often getting it ahead of their VW and SEAT sisters. For instance, take the
Fabia's chassis it's the VW Group's latest MQB platform which explains
the Fabia's driveability.
Traction is good and there's decent grip to be had from the 215/45 Bridgestone
'wraps'. The ride is composed courtesy of forgiving damping that soaks up poor
blacktop but that doesn't prevent the Redline handling keenly and it can be
hustled along neatly. The direct steering makes light work of town traffic while
being precise enough to tempt the driver to indulge the chassis's playful side
when driving faster.
puntable? Absolutely! And the flip side of pressing-on is equally reassuring
thanks to strong stopping from the big vented discs at the sharp end (there
are discs at the rear, too).
makes light work of town
traffic while being
precise enough to tempt
the driver to indulge
the chassiss playful side
when driving faster.
And the flip side of
pressing-on is equally
reassuring thanks to
strong stopping from the
big vented discs at the
the Fabia's urban-friendly 3,992mm length, its boot is impressive and
as much as most owners are likely to need; with the rear seats occupied there's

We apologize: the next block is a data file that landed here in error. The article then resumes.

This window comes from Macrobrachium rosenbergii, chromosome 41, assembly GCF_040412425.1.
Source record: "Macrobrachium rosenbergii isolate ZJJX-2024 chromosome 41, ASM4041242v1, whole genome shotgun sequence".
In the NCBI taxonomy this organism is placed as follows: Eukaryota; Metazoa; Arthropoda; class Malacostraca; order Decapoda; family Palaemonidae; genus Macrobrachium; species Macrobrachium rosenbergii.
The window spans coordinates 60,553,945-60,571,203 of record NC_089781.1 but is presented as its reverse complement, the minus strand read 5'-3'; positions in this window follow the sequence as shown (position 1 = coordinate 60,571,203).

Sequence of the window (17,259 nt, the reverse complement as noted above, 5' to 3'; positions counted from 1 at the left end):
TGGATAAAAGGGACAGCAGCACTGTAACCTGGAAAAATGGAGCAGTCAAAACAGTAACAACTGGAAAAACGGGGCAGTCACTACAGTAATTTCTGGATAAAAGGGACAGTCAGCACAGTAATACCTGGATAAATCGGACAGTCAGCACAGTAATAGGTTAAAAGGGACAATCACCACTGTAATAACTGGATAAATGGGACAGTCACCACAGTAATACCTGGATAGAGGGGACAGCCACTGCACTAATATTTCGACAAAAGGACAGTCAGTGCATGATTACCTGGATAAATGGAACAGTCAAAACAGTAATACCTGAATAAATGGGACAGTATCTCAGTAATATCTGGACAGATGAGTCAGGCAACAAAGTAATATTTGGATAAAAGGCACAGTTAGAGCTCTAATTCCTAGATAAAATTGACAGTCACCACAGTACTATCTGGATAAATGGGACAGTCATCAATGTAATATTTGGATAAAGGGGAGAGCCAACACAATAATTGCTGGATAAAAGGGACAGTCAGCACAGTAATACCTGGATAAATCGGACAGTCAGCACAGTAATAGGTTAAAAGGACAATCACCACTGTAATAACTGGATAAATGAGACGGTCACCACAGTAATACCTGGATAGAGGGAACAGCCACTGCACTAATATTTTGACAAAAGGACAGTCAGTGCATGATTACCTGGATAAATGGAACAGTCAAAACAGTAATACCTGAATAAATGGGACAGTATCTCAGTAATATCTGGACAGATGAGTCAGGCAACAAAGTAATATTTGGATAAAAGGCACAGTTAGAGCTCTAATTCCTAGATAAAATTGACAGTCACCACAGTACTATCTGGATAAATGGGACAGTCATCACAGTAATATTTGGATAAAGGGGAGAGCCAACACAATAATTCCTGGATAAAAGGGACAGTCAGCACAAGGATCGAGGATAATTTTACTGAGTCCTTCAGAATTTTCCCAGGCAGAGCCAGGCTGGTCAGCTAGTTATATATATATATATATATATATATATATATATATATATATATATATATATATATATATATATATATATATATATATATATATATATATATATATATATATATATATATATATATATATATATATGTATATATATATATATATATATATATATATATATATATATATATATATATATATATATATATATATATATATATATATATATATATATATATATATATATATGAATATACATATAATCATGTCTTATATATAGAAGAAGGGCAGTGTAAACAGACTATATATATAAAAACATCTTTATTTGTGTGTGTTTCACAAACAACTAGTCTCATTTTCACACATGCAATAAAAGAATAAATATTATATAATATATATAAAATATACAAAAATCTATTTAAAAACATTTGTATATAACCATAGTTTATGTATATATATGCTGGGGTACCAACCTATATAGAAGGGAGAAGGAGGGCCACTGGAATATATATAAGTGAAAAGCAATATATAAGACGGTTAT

a sector-best 330 litres for luggage. However, if you're likely to get hit for
some occasional cargo-carrying duties then just fold down the backrests and
you'll have a practical 1,150-litre loadbay.
Like the main cabin, the boot has plenty of practical features including a versatile
two- position rear shelf, sturdy fold-out hooks for bags, several open bins,
and a bottle holder with strap.
Under the floor in the deep spare wheel well sits a strong but lightweight moulded
box, but as it's occupied by nothing bigger than a 'tyre repair kit' there's
plenty of space for oddments. And whatever you're loading or unloading, the
just-above-the-knee boot load sill height will make things easier; as too will
the head-friendly tailgate. Other welcome features include the easily-accessed
ice-scraper on the inner fuel-flap and the rear wash/wipe for the good old British
This latest third-generation Fabia is Very Good News and has already picked
up a number of meaningful 'Best Small Car' awards in 2017. Whether you're buying
one for practical or economical reasons, in Redline guise it will inject a large
shot of driving pleasure into your everyday motoring. ~ MotorBar
Skoda Fabia Redline 1.0 TSI 110PS
Maximum speed: 122mph | 0-62mph: 9.5 seconds | Test Average: 55.1mpg
Power: 108bhp | Torque: 147lb ft | CO2: 103g/km